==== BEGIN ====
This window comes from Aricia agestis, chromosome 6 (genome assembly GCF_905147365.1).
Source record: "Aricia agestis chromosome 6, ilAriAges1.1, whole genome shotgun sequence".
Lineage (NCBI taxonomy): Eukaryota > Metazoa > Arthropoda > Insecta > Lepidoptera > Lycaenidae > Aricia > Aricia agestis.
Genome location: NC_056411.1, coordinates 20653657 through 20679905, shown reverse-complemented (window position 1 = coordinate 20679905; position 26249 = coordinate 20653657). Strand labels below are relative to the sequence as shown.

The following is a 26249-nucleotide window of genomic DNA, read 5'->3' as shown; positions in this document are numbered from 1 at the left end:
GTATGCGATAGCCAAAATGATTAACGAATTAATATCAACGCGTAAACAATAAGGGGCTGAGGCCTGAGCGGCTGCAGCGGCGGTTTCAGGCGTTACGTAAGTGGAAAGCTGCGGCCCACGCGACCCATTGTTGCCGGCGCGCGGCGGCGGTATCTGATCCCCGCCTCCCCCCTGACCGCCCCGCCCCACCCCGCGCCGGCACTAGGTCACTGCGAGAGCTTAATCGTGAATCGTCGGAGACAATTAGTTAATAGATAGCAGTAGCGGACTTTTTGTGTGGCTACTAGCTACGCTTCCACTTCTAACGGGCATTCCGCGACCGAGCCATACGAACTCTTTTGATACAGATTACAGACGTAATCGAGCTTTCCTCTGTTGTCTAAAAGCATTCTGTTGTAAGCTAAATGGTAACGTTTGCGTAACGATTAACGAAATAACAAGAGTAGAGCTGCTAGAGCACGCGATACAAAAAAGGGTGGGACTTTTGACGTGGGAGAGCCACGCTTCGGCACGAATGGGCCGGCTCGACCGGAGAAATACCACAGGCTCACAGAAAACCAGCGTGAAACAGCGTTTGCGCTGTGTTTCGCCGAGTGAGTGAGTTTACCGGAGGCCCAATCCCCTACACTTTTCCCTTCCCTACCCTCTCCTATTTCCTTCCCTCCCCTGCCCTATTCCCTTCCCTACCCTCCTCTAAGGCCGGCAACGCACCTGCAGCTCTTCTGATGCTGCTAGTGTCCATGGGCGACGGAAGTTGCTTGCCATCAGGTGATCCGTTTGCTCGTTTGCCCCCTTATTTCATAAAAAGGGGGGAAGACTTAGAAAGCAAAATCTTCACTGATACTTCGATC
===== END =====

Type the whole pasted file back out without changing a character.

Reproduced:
This window comes from Aricia agestis, chromosome 6 (genome assembly GCF_905147365.1).
Source record: "Aricia agestis chromosome 6, ilAriAges1.1, whole genome shotgun sequence".
Lineage (NCBI taxonomy): Eukaryota > Metazoa > Arthropoda > Insecta > Lepidoptera > Lycaenidae > Aricia > Aricia agestis.
Genome location: NC_056411.1, coordinates 20653657 through 20679905, shown reverse-complemented (window position 1 = coordinate 20679905; position 26249 = coordinate 20653657). Strand labels below are relative to the sequence as shown.

The following is a 26249-nucleotide window of genomic DNA, read 5'->3' as shown; positions in this document are numbered from 1 at the left end:
GTATGCGATAGCCAAAATGATTAACGAATTAATATCAACGCGTAAACAATAAGGGGCTGAGGCCTGAGCGGCTGCAGCGGCGGTTTCAGGCGTTACGTAAGTGGAAAGCTGCGGCCCACGCGACCCATTGTTGCCGGCGCGCGGCGGCGGTATCTGATCCCCGCCTCCCCCCTGACCGCCCCGCCCCACCCCGCGCCGGCACTAGGTCACTGCGAGAGCTTAATCGTGAATCGTCGGAGACAATTAGTTAATAGATAGCAGTAGCGGACTTTTTGTGTGGCTACTAGCTACGCTTCCACTTCTAACGGGCATTCCGCGACCGAGCCATACGAACTCTTTTGATACAGATTACAGACGTAATCGAGCTTTCCTCTGTTGTCTAAAAGCATTCTGTTGTAAGCTAAATGGTAACGTTTGCGTAACGATTAACGAAATAACAAGAGTAGAGCTGCTAGAGCACGCGATACAAAAAAGGGTGGGACTTTTGACGTGGGAGAGCCACGCTTCGGCACGAATGGGCCGGCTCGACCGGAGAAATACCACAGGCTCACAGAAAACCAGCGTGAAACAGCGTTTGCGCTGTGTTTCGCCGAGTGAGTGAGTTTACCGGAGGCCCAATCCCCTACACTTTTCCCTTCCCTACCCTCTCCTATTTCCTTCCCTCCCCTGCCCTATTCCCTTCCCTACCCTCCTCTAAGGCCGGCAACGCACCTGCAGCTCTTCTGATGCTGCTAGTGTCCATGGGCGACGGAAGTTGCTTGCCATCAGGTGATCCGTTTGCTCGTTTGCCCCCTTATTTCATAAAAAGGGGGGAAGACTTAGAAAGCAAAATCTTCACTGATACTTCGATC